Our Current Sky

Our Current Sky

our-current-skiesWhat’s Up in Southwest Florida’s April Skies: Lyrid Meteors Peak April 22 and Beautiful Venus

[NOTE: A Total Solar Eclipse will cross the United States on August 21, 2017.  Here in Fort Myers, FL, we are not along the path of totality, so we will see a partial eclipse. A full-country Eclipse 2017 USA map is here (opens in new tab).  An alternative map with local times is here (opens in new tab).]

At the very start of this month, all five classically-visible planets are again visible between dusk and dawn.  But Mercury will be invisible again by mid-month.

At the start of the month, Mercury is that bright dot above the WNW horizon just after sunset. Unfortunately, this month is a VERY small “greatest eastern elongation” for Mercury, it only reaches 19 degrees from the Sun in Earth’s sky before it turns back toward the Sun again! And once it “turns the corner” and heads back toward the Sun, we will be seeing the dark side more than the illuminated side, so we will lose it from our evening sky by the 12th, and it will stay “missing” showing us its dark side and close to the Sun until early May.

After nightfall, Mars is the planet to watch above our western horizon as it slowly (night-by-night) ascends through Taurus, and turning around to face East will show you Jupiter, which is basically very bright (reaches opposition April 7th and its closest approach to Earth April 8th!) and is with us all night long, not far from the bluish-white star Spica in Virgo. On April 10th, the nearly-full moon will make a small triangle with Jupiter and Spica – a nice sight all night long!  In general, by midnight, Jupiter is high above the southern horizon and around 1 a.m. Saturn rises in the southeast (that’s at month’s start – it rises 4 minutes earlier each night, though!).

Venus has joined the pre-dawn planet lineup and will be brightening and getting a little higher into the sky above the sunrise each day, so that before dawn you will be able to see brilliant Venus in the East, low above the horizon, Saturn high above your southern horizon, and Jupiter beside Spica above the western horizon, making a nice golden-and-blue color contrast, for most of this month. On the morning of Sunday, April 23rd, the thinnest crescent moon will be close to Venus low in the East around 6 a.m. — the morning before and the morning after, it will be farther from Venus, to the West and then to the East, respectively.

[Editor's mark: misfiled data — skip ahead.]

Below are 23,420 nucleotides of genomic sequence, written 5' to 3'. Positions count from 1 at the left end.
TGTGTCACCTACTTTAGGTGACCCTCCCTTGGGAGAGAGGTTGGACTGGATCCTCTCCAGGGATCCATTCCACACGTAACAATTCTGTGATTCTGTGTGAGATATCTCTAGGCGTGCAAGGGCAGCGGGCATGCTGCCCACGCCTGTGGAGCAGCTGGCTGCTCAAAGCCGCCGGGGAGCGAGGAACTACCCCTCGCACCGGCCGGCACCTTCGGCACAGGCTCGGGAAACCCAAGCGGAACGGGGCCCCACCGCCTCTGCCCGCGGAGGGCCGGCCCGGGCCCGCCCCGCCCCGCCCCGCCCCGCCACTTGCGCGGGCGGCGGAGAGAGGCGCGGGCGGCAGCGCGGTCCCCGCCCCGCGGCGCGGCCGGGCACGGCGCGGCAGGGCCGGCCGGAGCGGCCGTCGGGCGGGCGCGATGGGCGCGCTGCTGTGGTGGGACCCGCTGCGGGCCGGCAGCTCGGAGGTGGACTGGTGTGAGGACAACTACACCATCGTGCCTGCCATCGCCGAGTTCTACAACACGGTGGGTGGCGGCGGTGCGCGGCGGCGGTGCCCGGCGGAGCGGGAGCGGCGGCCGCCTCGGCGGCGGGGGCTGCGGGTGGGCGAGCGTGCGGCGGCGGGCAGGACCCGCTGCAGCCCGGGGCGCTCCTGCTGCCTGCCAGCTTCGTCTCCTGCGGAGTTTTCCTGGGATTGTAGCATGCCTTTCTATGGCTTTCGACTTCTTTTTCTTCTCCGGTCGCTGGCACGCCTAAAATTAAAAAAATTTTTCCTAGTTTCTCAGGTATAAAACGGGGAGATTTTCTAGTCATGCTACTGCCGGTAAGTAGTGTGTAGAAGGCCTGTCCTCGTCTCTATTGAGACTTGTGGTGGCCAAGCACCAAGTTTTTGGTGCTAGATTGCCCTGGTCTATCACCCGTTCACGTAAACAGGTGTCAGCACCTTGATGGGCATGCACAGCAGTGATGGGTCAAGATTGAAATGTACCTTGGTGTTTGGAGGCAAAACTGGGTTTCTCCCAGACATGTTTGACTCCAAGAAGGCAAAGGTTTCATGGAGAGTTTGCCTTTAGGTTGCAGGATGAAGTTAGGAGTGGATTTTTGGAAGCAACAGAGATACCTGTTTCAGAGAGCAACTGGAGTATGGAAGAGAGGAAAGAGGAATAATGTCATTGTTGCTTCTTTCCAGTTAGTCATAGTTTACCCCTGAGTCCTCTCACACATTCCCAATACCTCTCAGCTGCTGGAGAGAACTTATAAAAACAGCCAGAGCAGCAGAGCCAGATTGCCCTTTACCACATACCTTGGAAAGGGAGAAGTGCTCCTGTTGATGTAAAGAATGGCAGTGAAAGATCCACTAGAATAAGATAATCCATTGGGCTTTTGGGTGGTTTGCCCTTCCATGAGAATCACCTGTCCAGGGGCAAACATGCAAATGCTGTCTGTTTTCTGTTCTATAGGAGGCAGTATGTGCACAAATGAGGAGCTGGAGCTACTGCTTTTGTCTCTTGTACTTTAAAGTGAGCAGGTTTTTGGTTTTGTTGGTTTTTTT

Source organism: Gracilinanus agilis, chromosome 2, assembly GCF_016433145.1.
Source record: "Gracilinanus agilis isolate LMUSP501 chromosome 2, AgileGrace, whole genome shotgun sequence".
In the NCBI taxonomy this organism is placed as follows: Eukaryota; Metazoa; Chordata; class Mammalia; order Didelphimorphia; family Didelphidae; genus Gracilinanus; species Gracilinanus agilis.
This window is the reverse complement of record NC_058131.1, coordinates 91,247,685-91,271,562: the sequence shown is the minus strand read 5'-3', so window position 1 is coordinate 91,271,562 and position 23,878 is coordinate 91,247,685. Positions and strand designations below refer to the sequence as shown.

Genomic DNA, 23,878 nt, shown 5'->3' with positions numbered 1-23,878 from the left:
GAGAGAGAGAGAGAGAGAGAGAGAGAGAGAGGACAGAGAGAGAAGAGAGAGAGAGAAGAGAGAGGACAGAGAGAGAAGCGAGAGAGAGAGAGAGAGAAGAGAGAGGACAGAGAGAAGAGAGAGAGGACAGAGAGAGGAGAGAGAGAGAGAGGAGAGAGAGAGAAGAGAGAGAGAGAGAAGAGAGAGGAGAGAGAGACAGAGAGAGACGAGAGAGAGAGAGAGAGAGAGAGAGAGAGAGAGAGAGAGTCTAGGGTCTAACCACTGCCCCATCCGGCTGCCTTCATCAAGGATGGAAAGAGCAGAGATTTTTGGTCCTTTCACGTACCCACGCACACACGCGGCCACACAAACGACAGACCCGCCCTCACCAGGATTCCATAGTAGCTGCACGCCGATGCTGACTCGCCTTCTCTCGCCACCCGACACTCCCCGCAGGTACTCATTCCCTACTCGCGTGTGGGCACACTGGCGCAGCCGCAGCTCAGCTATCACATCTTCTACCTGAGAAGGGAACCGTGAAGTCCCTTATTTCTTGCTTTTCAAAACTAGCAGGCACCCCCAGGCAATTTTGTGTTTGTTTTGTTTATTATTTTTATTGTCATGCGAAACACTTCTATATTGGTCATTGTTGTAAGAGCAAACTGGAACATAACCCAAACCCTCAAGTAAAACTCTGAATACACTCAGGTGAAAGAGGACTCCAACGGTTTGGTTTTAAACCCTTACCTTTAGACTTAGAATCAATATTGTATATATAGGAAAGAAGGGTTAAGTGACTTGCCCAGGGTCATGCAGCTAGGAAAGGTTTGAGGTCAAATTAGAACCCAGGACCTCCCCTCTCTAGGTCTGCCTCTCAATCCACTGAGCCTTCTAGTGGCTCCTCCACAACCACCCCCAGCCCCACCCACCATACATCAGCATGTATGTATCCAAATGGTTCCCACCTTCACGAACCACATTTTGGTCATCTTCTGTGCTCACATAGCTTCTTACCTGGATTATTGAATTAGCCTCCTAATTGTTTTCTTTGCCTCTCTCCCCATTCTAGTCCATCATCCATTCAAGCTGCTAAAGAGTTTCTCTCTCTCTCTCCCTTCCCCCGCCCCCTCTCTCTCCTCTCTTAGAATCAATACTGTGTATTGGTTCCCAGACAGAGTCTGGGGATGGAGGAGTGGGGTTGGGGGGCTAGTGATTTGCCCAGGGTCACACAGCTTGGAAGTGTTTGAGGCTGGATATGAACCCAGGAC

Nights of April 21st, 22nd and 23rd: Lyrid meteor shower: moon is almost completely dark (last waning crescent), so the Lyrids may really put on a show high in the sky after midnight!

Moon phases this month:

  • April 3rd, 2:39 pm: 1st Quarter
  • April 11th, 2:08 am: Full
  • April 19th 5:56 am: 3rd Quarter
  • April 26th 8:16 am: New

Heather Preston, Planetarium Director, Calusa Nature Center Planetarium, Fort Myers, FL

Astronomy News Bulletins:

Calvin College professor Larry Molnar and his students along with colleagues from Apache Point Observatory (Karen Kinemuchi) and the University of Wyoming (Henry Kobulnicky) are predicting a change to the night sky that will be visible to the naked eye.

“It’s a one-in-a-million chance that you can predict an explosion,” Molnar said of his bold prognostication. “It’s never been done before.”

Molnar’s prediction is that a binary star (two stars orbiting each other) he is monitoring will merge and explode in 2022, give or take a year; at which time the star will increase its brightness ten thousand fold, becoming one of the brighter stars in the heavens for a time. The star will be visible as part of the constellation Cygnus, and will add a star to the recognizable Northern Cross star pattern.

Read more at: http://phys.org/news/2017-01-astronomers-explosion-night-sky.html

Friday, January 13th, 2017

Get in on the Pro-Am Comet Observing Action! Remember, the campaign starts later THIS MONTH: https://astronomynow.com/2016/11/24/worldwide-pro-am-help-sought-for-comet-trio-study/. The actual page with details is at the Planetary Sciences Institute, here: http://www.psi.edu/41P45P46P

Wednesday, January 25th, 2017 Astronomy News Bulletin:

Jan 25th update from (opens in new tab) EarthSky.org:  An asteroid designated 2017 BX – found just days ago, on January 20 – passed between the Earth and moon on late Tuesday night according to clocks in the Americas. The asteroid’s closest approach was 11:45 EST on January 24, 2017 (04:45 UTC on January 25). It came within 0.68 lunar distances, or about 162,252 miles (261,120 km). Slooh broadcast a show about this asteroid last night, which you can see in the video above. Slooh said that asteroid 2017 BX has been nicknamed “Rerun” in honor of the beloved, late actor Fred Berry.


Useful Sites for Backyard Astronomers…

Here is an off-site excellent summary (opens in new page) of night sky observables this month…

The International Space Station is visible some nights, and is very bright! For specific visibility direction, greatest altitude, and time at your location: https://spotthestation.nasa.gov/sightings/

The Hubble Space Telescope is visible some nights.  For specific times and routes: http://www.heavens-above.com/